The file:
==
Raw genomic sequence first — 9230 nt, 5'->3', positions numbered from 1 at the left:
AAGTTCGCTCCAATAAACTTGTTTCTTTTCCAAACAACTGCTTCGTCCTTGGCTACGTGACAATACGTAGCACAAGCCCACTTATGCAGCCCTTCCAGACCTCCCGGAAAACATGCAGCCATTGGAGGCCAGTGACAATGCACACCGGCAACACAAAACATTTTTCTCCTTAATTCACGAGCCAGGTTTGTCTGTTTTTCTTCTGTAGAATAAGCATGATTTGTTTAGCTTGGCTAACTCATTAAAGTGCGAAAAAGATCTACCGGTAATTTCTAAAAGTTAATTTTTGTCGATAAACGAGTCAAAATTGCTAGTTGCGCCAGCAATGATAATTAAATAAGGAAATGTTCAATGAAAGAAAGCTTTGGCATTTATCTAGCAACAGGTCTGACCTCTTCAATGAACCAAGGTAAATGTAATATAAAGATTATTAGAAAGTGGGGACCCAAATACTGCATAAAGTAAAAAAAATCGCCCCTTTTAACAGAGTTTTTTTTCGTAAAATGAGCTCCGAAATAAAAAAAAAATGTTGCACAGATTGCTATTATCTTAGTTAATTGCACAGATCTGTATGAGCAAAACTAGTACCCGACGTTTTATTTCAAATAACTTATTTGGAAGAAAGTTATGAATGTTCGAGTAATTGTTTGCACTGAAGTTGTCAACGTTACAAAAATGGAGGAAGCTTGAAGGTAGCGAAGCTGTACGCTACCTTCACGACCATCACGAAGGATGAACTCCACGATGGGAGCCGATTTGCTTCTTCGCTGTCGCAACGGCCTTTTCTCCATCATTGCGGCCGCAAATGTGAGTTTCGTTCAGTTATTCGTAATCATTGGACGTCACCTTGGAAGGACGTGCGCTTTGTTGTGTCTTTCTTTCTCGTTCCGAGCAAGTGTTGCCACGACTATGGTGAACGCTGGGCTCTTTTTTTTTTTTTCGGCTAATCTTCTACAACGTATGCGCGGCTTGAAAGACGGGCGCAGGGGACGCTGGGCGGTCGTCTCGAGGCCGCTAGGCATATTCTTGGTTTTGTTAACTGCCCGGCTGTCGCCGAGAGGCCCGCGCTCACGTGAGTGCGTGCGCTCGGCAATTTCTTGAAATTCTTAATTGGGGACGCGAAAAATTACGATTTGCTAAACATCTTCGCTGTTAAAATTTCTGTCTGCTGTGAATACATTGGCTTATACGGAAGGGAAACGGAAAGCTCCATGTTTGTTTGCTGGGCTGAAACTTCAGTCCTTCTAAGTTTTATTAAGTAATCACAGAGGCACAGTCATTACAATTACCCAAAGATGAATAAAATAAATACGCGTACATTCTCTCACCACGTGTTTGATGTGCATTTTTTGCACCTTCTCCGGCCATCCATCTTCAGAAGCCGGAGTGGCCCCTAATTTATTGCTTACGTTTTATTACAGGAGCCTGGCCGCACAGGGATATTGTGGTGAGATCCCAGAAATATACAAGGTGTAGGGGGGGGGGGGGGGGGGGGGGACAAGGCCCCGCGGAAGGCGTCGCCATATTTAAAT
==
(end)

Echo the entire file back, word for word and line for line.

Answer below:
Raw genomic sequence first — 9230 nt, 5'->3', positions numbered from 1 at the left:
AAGTTCGCTCCAATAAACTTGTTTCTTTTCCAAACAACTGCTTCGTCCTTGGCTACGTGACAATACGTAGCACAAGCCCACTTATGCAGCCCTTCCAGACCTCCCGGAAAACATGCAGCCATTGGAGGCCAGTGACAATGCACACCGGCAACACAAAACATTTTTCTCCTTAATTCACGAGCCAGGTTTGTCTGTTTTTCTTCTGTAGAATAAGCATGATTTGTTTAGCTTGGCTAACTCATTAAAGTGCGAAAAAGATCTACCGGTAATTTCTAAAAGTTAATTTTTGTCGATAAACGAGTCAAAATTGCTAGTTGCGCCAGCAATGATAATTAAATAAGGAAATGTTCAATGAAAGAAAGCTTTGGCATTTATCTAGCAACAGGTCTGACCTCTTCAATGAACCAAGGTAAATGTAATATAAAGATTATTAGAAAGTGGGGACCCAAATACTGCATAAAGTAAAAAAAATCGCCCCTTTTAACAGAGTTTTTTTTCGTAAAATGAGCTCCGAAATAAAAAAAAAATGTTGCACAGATTGCTATTATCTTAGTTAATTGCACAGATCTGTATGAGCAAAACTAGTACCCGACGTTTTATTTCAAATAACTTATTTGGAAGAAAGTTATGAATGTTCGAGTAATTGTTTGCACTGAAGTTGTCAACGTTACAAAAATGGAGGAAGCTTGAAGGTAGCGAAGCTGTACGCTACCTTCACGACCATCACGAAGGATGAACTCCACGATGGGAGCCGATTTGCTTCTTCGCTGTCGCAACGGCCTTTTCTCCATCATTGCGGCCGCAAATGTGAGTTTCGTTCAGTTATTCGTAATCATTGGACGTCACCTTGGAAGGACGTGCGCTTTGTTGTGTCTTTCTTTCTCGTTCCGAGCAAGTGTTGCCACGACTATGGTGAACGCTGGGCTCTTTTTTTTTTTTTCGGCTAATCTTCTACAACGTATGCGCGGCTTGAAAGACGGGCGCAGGGGACGCTGGGCGGTCGTCTCGAGGCCGCTAGGCATATTCTTGGTTTTGTTAACTGCCCGGCTGTCGCCGAGAGGCCCGCGCTCACGTGAGTGCGTGCGCTCGGCAATTTCTTGAAATTCTTAATTGGGGACGCGAAAAATTACGATTTGCTAAACATCTTCGCTGTTAAAATTTCTGTCTGCTGTGAATACATTGGCTTATACGGAAGGGAAACGGAAAGCTCCATGTTTGTTTGCTGGGCTGAAACTTCAGTCCTTCTAAGTTTTATTAAGTAATCACAGAGGCACAGTCATTACAATTACCCAAAGATGAATAAAATAAATACGCGTACATTCTCTCACCACGTGTTTGATGTGCATTTTTTGCACCTTCTCCGGCCATCCATCTTCAGAAGCCGGAGTGGCCCCTAATTTATTGCTTACGTTTTATTACAGGAGCCTGGCCGCACAGGGATATTGTGGTGAGATCCCAGAAATATACAAGGTGTAGGGGGGGGGGGGGGGGGGGGGGACAAGGCCCCGCGGAAGGCGTCGCCATATTTAAAT